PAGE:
Billy supposes that the first defining moment between them and the first moment of clarity within himself about it came while they stood facing each other in a pub, hopping sideways in alternating patterns.
That moment was triggered by the one before it, when a strange little man who looked like a half-strength George Negus somehow tripped and hip-and-shouldered his self on the back of an older woman. Billy didn’t even actually see it but heard the “oof” as air escaped him. And it sounded funny, so Billy smiled.
The next moment he and The Penguin turned toward each other and he could see she also was smiling. He couldn’t see his own smile but he knew there were several shades of darkness between The Penguin’s and his own. She didn’t perceive this, Billy thought.
A milliion thoughts in a millisecond. He looked down to slightly below his own eye-level to that of The Penguin’s. He had always reasoned that it wasn’t that the eyes are the window to the soul, it was just that when looking into someone else’s eyes, it centred–everything else like facial expression and frame became almost subliminal. Like after-image.
As always, The Penguin wore black shirt, pants, shoes. Dark brown hair, feathery with sometimes the illusion of a rainbow sheen to it as if from an oil-slick. Elongated but finely-wired black-coloured glasses frames and dark-brown eyes — in the gloom of the tavern much more could be seen than in day.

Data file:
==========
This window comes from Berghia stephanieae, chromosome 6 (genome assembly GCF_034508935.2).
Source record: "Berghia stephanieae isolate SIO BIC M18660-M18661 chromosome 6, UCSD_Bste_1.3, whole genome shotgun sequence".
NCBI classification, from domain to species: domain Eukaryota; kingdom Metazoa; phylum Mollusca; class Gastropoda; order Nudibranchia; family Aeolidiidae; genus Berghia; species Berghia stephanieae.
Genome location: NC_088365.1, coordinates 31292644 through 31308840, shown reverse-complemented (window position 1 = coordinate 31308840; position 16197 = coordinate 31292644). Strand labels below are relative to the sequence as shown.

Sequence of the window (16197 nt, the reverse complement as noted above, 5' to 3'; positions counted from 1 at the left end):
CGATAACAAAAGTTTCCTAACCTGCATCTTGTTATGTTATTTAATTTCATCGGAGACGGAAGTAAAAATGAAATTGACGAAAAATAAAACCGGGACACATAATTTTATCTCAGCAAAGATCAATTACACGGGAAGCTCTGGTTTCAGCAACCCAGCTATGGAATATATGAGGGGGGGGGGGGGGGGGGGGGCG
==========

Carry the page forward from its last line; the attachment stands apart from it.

That moment Billy received confirmation of a familiarity between them that Billy wishes wasn’t there. Sharing a smile, a silent chuckle, brought about by the misfortunes and patheticicism of others.
Growing up being a freak – adolescence and dealing with the taunts and the ostracism of one’s peers. Some arseholes, Billy thought, said it builds character but he knew first hand that it was mostly a soul-destroyer. He’d hung tuff and got to the other end of the teens with only a battered self-esteem. After that, barring the odd really bad day, it stabilised. He’d never done anything about it.
In that moment of connection, Billy could see that those years had affected The Penguin differently, created a dark and maybe dangerous edge to her. She kept it hidden so well; hidden behind a polished mesh of politeness and the appearance of actually caring. It was as well hidden as his weaknesses. Their sicknesses had already begun to feed one another.
Billy realises that the effects of that causal moment will drag out for years and he wishes he’d never stepped out this night.